Independent ECG determinant

The only independent ECG determinant linked to the primary endpoint was QRS area (HR = 0.5; 95% CI, 0.35-0.71). There was also a significant association between QRS area and outcomes in patients with and without left bundle branch block and a QRS greater than 150 ms.

“The results from the present study provide important evidence that QRS area is a valuable additional electrocardiographic parameter that can be used to improve patient selection for CRT,” van Stipdonk and colleagues wrote. “Like QRS duration, it can be measured as a continuous variable, whereas the variability in its measurement is likely to be less than in QRS duration. After all, variability in indicating the beginning and end of the QRS complex greatly affects QRS duration but hardly affects QRS area because its value is largely determined by the amplitude of the QRS complex.” – by Darlene Dobkowski

Disclosure: van Stipdonk reports no relevant financial disclosures. Please see the study for all other authors’ relevant financial disclosures.

QRS area was strongly associated with echocardiographic and clinical response to cardiac resynchronization therapy, according to a study published in Circulation: Arrhythmia and Electrophysiology.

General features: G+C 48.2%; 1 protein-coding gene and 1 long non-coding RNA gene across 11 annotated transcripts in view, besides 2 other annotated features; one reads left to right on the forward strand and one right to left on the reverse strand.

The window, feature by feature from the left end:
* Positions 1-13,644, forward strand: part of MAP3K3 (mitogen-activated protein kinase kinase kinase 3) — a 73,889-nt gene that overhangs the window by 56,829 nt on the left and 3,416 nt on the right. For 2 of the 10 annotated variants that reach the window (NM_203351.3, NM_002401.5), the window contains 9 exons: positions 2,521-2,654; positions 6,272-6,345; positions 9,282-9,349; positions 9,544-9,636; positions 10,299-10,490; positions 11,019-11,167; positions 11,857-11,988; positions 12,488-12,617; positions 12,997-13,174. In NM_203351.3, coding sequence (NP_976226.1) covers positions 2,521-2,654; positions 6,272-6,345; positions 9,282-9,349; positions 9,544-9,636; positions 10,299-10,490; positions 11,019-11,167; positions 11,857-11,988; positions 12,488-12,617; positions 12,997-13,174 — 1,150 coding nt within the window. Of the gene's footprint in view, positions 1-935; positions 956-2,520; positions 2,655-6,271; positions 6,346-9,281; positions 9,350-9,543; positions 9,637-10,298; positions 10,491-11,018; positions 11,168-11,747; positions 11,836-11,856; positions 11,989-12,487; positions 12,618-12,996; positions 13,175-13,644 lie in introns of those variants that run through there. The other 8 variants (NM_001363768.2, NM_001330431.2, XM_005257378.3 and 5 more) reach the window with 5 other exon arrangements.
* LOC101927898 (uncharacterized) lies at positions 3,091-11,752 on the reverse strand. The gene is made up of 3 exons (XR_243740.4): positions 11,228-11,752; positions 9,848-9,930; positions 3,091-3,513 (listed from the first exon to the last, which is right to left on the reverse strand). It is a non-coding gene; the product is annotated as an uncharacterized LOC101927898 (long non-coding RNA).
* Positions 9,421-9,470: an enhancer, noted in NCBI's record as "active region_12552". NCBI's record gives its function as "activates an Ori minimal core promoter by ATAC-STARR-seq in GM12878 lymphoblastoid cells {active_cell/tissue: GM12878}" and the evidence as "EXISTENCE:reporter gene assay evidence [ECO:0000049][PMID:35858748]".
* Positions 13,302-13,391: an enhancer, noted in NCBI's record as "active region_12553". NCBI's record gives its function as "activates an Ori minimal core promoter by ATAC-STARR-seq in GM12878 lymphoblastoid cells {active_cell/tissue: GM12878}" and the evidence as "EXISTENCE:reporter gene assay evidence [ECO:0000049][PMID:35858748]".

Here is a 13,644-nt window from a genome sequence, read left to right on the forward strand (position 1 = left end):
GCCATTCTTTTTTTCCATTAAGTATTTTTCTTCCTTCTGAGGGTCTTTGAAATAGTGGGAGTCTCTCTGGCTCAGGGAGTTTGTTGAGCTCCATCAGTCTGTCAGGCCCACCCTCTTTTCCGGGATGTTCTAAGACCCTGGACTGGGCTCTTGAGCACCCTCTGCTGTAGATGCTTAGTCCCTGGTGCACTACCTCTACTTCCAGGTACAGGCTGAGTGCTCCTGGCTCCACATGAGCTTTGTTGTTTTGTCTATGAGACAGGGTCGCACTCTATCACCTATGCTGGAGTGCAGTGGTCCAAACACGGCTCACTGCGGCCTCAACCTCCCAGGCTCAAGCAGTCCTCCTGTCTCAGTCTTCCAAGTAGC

The relationship between the two was as strong as seen in current patient selection parameters, according to the study.

“Because the QRS area is a simple and objective measurement, it might be an alternative measure for selection of patients for CRT, especially in those patients who do not show a wide [left bundle branch block] QRS complex on their baseline 12-lead ECG,” Antonius M.W. van Stipdonk, MD, of the department of cardiology at Maastricht University Medical Center in the Netherlands, and colleagues wrote.

CRT device implantation

Researchers analyzed data from 1,492 patients (mean age, 67 years; 29% women) who received a CRT device from 2001 to January 2015. Data assessed in the study included baseline digital 12-lead ECG, patient characteristics, device data and left ventricular lead location. ECGs were evaluated for baseline parameters and QRS duration, and QRS area was calculated.